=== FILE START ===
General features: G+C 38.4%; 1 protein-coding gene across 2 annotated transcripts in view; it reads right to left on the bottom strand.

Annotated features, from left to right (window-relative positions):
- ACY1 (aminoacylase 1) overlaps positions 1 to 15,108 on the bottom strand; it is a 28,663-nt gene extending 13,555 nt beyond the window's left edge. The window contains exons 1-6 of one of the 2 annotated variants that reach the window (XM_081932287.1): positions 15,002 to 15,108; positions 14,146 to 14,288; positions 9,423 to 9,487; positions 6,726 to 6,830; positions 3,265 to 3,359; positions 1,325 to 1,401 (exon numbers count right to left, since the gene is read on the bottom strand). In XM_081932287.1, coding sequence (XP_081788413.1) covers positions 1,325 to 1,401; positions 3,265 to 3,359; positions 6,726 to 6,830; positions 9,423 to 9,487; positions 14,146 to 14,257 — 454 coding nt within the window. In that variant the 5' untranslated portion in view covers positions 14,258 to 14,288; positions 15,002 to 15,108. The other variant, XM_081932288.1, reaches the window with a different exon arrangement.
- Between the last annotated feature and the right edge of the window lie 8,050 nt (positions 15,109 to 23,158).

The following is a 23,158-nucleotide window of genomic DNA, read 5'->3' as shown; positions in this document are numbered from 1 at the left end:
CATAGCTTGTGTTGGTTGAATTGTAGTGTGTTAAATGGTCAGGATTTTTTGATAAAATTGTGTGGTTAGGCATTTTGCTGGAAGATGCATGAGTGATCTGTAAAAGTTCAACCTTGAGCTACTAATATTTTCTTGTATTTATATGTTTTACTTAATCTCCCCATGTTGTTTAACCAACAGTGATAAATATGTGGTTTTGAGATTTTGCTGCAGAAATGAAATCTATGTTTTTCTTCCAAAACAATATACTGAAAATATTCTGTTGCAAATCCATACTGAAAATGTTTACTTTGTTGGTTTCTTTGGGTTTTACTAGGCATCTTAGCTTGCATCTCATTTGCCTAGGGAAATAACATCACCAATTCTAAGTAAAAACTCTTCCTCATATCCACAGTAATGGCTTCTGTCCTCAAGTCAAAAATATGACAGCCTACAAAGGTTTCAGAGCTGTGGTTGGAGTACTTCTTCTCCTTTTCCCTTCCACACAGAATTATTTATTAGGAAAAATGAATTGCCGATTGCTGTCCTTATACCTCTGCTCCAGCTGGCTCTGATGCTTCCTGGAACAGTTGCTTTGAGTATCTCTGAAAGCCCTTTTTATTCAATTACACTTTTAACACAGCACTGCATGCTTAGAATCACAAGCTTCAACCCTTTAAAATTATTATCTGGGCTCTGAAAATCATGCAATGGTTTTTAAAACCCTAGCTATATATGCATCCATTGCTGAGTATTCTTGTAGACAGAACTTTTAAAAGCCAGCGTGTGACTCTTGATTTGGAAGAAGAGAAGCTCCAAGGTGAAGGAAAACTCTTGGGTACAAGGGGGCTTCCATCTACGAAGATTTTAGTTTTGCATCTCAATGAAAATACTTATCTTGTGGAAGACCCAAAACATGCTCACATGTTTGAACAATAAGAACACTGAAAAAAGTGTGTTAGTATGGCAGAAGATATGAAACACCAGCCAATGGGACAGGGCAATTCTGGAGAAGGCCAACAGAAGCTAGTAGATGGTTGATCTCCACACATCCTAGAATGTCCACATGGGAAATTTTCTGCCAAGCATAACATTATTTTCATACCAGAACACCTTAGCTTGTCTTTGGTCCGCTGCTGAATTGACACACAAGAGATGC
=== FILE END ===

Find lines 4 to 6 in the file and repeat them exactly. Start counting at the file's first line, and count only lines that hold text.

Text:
- Between the last annotated feature and the right edge of the window lie 8,050 nt (positions 15,109 to 23,158).

The following is a 23,158-nucleotide window of genomic DNA, read 5'->3' as shown; positions in this document are numbered from 1 at the left end:
CATAGCTTGTGTTGGTTGAATTGTAGTGTGTTAAATGGTCAGGATTTTTTGATAAAATTGTGTGGTTAGGCATTTTGCTGGAAGATGCATGAGTGATCTGTAAAAGTTCAACCTTGAGCTACTAATATTTTCTTGTATTTATATGTTTTACTTAATCTCCCCATGTTGTTTAACCAACAGTGATAAATATGTGGTTTTGAGATTTTGCTGCAGAAATGAAATCTATGTTTTTCTTCCAAAACAATATACTGAAAATATTCTGTTGCAAATCCATACTGAAAATGTTTACTTTGTTGGTTTCTTTGGGTTTTACTAGGCATCTTAGCTTGCATCTCATTTGCCTAGGGAAATAACATCACCAATTCTAAGTAAAAACTCTTCCTCATATCCACAGTAATGGCTTCTGTCCTCAAGTCAAAAATATGACAGCCTACAAAGGTTTCAGAGCTGTGGTTGGAGTACTTCTTCTCCTTTTCCCTTCCACACAGAATTATTTATTAGGAAAAATGAATTGCCGATTGCTGTCCTTATACCTCTGCTCCAGCTGGCTCTGATGCTTCCTGGAACAGTTGCTTTGAGTATCTCTGAAAGCCCTTTTTATTCAATTACACTTTTAACACAGCACTGCATGCTTAGAATCACAAGCTTCAACCCTTTAAAATTATTATCTGGGCTCTGAAAATCATGCAATGGTTTTTAAAACCCTAGCTATATATGCATCCATTGCTGAGTATTCTTGTAGACAGAACTTTTAAAAGCCAGCGTGTGACTCTTGATTTGGAAGAAGAGAAGCTCCAAGGTGAAGGAAAACTCTTGGGTACAAGGGGGCTTCCATCTACGAAGATTTTAGTTTTGCATCTCAATGAAAATACTTATCTTGTGGAAGACCCAAAACATGCTCACATGTTTGAACAATAAGAACACTGAAAAAAGTGTGTTAGTATGGCAGAAGATATGAAACACCAGCCAATGGGACAGGGCAATTCTGGAGAAGGCCAACAGAAGCTAGTAGATGGTTGATCTCCACACATCCTAGAATGTCCACATGGGAAATTTTCTGCCAAGCATAACATTATTTTCATACCAGAACACCTTAGCTTGTCTTTGGTCCGCTGCTGAATTGACACACAAGAGATGC